Step 1 in your revision should be to rename the file so that you can save your updated document. My suggestion for renaming is to keep your original file name and replace my attached identifier, similar to this: instead of originalFileName-ver1,hilited rename your new file originalFileName-ver2. If you want to keep a variety of files with different revisions, you can use the names originalFileName-ver2a, originalFileName-ver2b, or even originalFileName-ver2b1. When you are ready, just send me the file you wish to move forward with.   (In case you’re interested in looking ahead, the next review file you get from the-freelance-editor will be named originalFileName-ver2b1,hilited—or whatever your current version number was—to reflect the progress in your project.)

Next, let’s start working through your document.

Redlined “highlighted” text

The term redlining dates to the early days of correcting handwritten or typed text, times when a red pencil (later, a red pen) was used to mark up pages. While I did start my career with a designated red pen, nearly all revisions are now done on computer screens and any color can be used to highlight changes. Regardless, the term has carried forward.

When you receive a reviewed document from the-freelance-editor, you will likely notice redlined changes right off the bat. Remember that these changes are not mandatory but are intended to mark specific points where your document may need some attention. If you agree with my suggested change, simply highlight the relevant text with your cursor, move your mouse to your Quick Access Toolbar, and select the checkmark icon to Accept This Change. If you disagree with a suggested change or want to make your own revision, highlight the relevant text with your cursor, move to your Quick Access Toolbar, and select the  X  icon to Reject Change. If you are using the Track Changes feature of Word yourself, any revisions you make will show up as a redlined change in a color different from any other user.

Continue working through your document, accepting and rejecting or revising as you wish. When rejecting a change, be sure to consider how to best get your point across to your readers—it is seldom your best option to revert the text back to its original without any sort of revision.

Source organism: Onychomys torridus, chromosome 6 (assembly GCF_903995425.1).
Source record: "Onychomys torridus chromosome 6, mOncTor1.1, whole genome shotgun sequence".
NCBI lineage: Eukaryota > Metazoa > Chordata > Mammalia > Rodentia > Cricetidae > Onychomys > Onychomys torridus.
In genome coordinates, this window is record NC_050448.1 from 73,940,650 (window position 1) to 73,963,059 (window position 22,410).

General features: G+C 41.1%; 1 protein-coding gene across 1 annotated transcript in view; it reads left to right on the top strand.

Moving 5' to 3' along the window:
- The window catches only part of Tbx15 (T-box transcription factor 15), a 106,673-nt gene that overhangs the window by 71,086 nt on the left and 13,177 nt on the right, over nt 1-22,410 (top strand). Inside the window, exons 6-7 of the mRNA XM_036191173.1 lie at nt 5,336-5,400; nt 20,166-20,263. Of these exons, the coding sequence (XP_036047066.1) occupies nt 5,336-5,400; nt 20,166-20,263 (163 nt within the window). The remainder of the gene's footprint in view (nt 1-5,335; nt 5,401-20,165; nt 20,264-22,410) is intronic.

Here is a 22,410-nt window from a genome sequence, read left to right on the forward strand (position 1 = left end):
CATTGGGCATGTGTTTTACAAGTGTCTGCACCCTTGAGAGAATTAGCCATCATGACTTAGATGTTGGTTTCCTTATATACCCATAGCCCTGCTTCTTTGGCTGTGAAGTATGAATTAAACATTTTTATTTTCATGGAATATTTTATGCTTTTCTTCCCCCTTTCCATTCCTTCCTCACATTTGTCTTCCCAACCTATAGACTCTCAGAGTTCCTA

Comments boxes

Queries about meaning, intention, and word choice, as well as explanations about errors and reasons for suggestions, along with compliments and thoughts about options all appear as comments in boxed bubbles located in the right margin of many, if not most, reviewed pages you get back from the-freelance-editor. As you work through these boxes, you’ll have two ways of treating them.

  1. If the information in a box is merely informational, you can delete it when you’re ready by right-clicking inside the comment box and choosing to delete it. (You may also delete the box by right-clicking in the running text highlighted by that box’s shadow.)
  2. If the text in a box asks a question or if you want to respond to my text for any reason, hover over the comment box or click inside it; doing so will reveal two new options at the bottom of that box: Reply or Resolve. In general, please do not use the resolve option (do so, however, for your own use if you want to mark a box that you’ve considered but want to react to later; then, delete it when you’re done). If you wish to respond to my text, either to explain something or to answer a question, just click on Reply and write your text in the new, connected box that appears.

To create a comment box of your own, venture to the Review tab of your document and select New Comment; an empty box will appear in the margin, with your cursor already located inside it. If you wish to associate a box with specific text, highlight the text before selecting New Comment. Note that you can also delete comment boxes from the menu of this tab.

Comment boxes sometimes compress on themselves so that more boxes can appear on a page. When this happens, the-freelance-editor will insert random page breaks so that you can fully read the complete comments of a box without having to click inside it. When used, I will insert an explanation as part of the break.

Revising a draft document in MS Word: That’s all!

With a bit of practice, you’ll easily master this “system” of revising a draft document in Microsoft Word, and you’ll be able to return your second version of text so that we can move along with the process of finishing your project—ensuring that its text  (1) says what you want to say to the audience you want to reach and  (2) allows your readers to concentrate on your message, not your mistakes.

Of course, if you have further questions, do not hesitate to contact us. We are always here for our clients—existing and prospective. Best wishes,

Stephen, the-freelance-editor,
where we work with our clients to help them say
what they want to say to the audience they want to reach.

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image information: Both images consist of screenshots with Microsoft Word menus and an open document, manipulated in Canva by the-freelance-editor.